Source: Disney/ESPN

Although analysts are divided into two camps as it relates to The Walt Disney Company's (NYSE:DIS) outlook, the disagreement tends to hinge on one critical issue: pay TV. Bears are worried about the company's dependence on the large-package pay-TV ecosystem for its operating income; last fiscal year, the company's media networks division provided 53% of all operating income. But, the bears argue, pay TV is under strain from cord-cutters and cord slimmers.

Bulls, on the other hand,  feel the dangers from the cord-cutting and cord-slimming phenomena are overstated. Additionally, these analysts argue, Disney is a multifaceted entertainment conglomerate with film studios, theme parks, and consumer products. Supporting the bullish thesis are the huge successes of recent films "Star Wars: The Force Awakens" and "Zootopia." However, last fiscal year, the film division was only responsible for 13% of operating income, meaning the company would have to tremendously increase its production of hit movies for that division to generate anywhere close to what comes out of Disney's media networks division.

The crown jewel of Disney's media networks division is sports-focused network ESPN. Until recently, Disney CEO Bob Iger and ESPN President John Skipper were steadfast in their refusal to consider a direct-to-consumer ESPN service like Time Warner's HBO Now. But now, it seems Iger is now reversing his stance.

Speaking at Deutsche Bank's Media, Internet and Telecom Conference, Iger stated, "Some form of direct-to-consumer proposition" is under consideration. Going on, the CEO elaborated that price could be the sticking point.

Sports content costs a fortune
It's widely known that ESPN is by far the most expensive cable channel in terms of carriage fees. SNL Kagan estimates cable subscribers pay nearly $6.61 a month to have the network in their bundles. It isn't as if ESPN is a wasteful network; the prices ESPN pays for sports content rights have tremendously increased. ESPN has been able to pass along these increases to consumers, mostly due to the fact the large-package model limits channel choice and obscures channel cost.

Those hefty carriage fees have been extremely lucrative to ESPN. According to analysts quoted in The Wall Street Journal, ESPN would have to price its standalone over-the-top ESPN offering at $30 per month to make the same money as it does from cable fees. A poll from media-analyst firm BTIG Research found only 6% of Americans would pay $20 per month for ESPN and ESPN2. If the economics of the pay-TV industry changes, and it does appear it's under pressure from cord-cutters and cord-slimmers, it appears ESPN will feel the most pain from the changes that follow.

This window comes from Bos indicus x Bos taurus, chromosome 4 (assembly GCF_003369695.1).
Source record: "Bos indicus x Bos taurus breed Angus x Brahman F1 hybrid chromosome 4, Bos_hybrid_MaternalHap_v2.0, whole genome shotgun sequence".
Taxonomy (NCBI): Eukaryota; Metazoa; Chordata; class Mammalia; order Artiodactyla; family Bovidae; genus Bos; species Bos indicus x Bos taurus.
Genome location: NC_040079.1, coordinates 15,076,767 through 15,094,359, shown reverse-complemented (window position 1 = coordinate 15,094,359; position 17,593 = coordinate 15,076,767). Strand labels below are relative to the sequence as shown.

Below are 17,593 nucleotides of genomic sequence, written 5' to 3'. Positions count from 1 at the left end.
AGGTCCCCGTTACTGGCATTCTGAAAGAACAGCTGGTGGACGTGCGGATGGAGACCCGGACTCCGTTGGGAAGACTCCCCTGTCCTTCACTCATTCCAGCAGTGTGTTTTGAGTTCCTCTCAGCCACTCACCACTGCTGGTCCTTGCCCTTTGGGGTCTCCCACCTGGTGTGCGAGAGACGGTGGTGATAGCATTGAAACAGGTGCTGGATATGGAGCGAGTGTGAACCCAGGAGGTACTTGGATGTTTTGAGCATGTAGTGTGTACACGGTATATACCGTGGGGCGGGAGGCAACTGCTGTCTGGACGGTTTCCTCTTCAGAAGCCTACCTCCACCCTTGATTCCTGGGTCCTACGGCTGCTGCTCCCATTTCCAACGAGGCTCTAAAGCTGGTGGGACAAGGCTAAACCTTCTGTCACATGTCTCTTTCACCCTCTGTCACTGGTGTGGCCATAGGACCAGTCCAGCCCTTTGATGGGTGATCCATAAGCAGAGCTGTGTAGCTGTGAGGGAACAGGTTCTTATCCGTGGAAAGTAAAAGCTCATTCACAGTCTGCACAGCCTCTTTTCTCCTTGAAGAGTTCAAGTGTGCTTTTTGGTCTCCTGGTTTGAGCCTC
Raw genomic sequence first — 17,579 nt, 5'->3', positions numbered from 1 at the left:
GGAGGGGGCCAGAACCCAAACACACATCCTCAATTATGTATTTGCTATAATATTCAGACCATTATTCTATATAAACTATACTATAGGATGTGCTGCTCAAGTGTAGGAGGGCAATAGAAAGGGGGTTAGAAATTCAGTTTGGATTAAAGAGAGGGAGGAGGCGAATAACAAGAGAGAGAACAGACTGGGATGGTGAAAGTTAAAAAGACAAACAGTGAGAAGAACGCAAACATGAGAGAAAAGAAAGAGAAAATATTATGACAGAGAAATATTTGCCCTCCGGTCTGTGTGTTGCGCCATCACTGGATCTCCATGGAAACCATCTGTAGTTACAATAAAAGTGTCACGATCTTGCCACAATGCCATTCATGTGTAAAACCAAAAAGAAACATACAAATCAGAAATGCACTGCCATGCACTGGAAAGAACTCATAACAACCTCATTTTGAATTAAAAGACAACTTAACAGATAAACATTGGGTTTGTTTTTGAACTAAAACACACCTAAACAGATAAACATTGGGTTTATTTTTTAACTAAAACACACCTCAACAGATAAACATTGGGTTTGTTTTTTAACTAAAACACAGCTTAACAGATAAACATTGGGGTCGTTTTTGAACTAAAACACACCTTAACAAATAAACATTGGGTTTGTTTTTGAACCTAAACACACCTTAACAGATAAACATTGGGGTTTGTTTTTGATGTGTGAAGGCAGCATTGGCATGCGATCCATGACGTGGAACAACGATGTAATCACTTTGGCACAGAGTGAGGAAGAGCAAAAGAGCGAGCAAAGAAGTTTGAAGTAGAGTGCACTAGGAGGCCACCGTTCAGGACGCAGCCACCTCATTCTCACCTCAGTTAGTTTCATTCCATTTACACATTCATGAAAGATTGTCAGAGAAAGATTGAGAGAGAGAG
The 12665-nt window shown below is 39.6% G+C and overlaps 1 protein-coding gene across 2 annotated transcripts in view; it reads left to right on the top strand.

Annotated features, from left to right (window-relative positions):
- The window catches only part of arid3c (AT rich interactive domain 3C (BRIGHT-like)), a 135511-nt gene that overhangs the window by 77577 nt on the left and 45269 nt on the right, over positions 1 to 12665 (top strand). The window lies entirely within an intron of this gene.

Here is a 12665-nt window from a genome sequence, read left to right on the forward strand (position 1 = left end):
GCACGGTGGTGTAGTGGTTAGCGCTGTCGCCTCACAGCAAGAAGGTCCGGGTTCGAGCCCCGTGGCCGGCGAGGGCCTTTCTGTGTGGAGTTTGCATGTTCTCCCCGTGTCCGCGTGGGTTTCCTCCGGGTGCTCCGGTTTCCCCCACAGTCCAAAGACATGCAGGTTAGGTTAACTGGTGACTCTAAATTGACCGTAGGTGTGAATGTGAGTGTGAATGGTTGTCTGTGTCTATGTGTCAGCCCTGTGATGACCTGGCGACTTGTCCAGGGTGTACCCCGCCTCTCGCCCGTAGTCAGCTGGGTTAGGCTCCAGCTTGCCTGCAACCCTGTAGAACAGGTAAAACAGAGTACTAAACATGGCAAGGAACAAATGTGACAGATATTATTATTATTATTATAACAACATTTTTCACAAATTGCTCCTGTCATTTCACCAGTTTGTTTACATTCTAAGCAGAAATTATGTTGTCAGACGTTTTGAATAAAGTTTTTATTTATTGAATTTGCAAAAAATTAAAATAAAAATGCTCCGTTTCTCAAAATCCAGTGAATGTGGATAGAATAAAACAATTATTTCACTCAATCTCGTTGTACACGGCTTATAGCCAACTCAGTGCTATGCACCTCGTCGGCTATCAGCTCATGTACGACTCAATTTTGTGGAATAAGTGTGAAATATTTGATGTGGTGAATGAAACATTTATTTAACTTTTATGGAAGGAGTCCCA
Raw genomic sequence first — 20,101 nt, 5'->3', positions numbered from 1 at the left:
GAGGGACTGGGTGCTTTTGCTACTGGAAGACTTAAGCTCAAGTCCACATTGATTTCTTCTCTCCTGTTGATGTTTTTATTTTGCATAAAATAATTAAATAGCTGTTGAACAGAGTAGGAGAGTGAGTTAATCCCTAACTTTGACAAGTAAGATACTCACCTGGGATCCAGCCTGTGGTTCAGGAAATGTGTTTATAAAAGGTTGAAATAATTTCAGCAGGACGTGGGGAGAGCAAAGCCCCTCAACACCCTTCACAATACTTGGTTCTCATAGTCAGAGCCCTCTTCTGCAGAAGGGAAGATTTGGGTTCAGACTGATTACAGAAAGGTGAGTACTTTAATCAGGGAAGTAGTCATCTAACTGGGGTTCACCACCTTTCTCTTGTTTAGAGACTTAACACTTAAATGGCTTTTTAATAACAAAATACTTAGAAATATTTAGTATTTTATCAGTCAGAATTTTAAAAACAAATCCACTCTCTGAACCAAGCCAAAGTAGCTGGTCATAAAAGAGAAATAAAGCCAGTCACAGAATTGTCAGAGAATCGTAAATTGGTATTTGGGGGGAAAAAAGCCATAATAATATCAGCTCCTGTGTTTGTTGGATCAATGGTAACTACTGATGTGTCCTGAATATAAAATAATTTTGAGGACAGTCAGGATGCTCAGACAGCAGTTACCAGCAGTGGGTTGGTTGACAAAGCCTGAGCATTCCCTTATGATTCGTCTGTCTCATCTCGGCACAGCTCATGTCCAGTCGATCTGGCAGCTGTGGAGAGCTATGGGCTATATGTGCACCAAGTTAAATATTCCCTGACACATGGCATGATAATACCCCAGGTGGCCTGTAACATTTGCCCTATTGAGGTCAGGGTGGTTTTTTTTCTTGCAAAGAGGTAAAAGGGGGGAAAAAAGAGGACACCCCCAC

Is this bluster?
There are three major parties in the pay-TV relationship: End consumers who paying the bills; the networks which receive affiliate fees and advertising; and the multichannel video programming distributors, or MVPD, which collect the bills, ensure content delivery, and take a markup for their efforts. While end users are not privy to these negotiations, unless the other parties cannot come to an agreement, content deals depend on a number of factors.

The reason why ESPN has been able to charge such a high monthly fee per subscriber is that there's a dedicated contingent of pay-TV subscribers who are seriously interested in live sports programming. As such, ESPN tends to create a moat against cord-cutting among that sports-desirous demographic. If Disney offers a direct-to-consumer ESPN option at a reasonable price, it could cut MVPDs out of the monetization chain. Openly discussing that direct-to-consumer option could be a wise negotiation tactic for the company as it continues to hammer out deals with MVPDs.

ESPN has been steadfast in its opposition to a direct-to-consumer option because they're the biggest beneficiary of the current pay-TV model. In the end, I doubt they're looking to kill the golden goose now. 

This article represents the opinion of the writer, who may disagree with the “official” recommendation position of a Motley Fool premium advisory service. We’re motley! Questioning an investing thesis -- even one of our own -- helps us all think critically about investing and make decisions that help us become smarter, happier, and richer.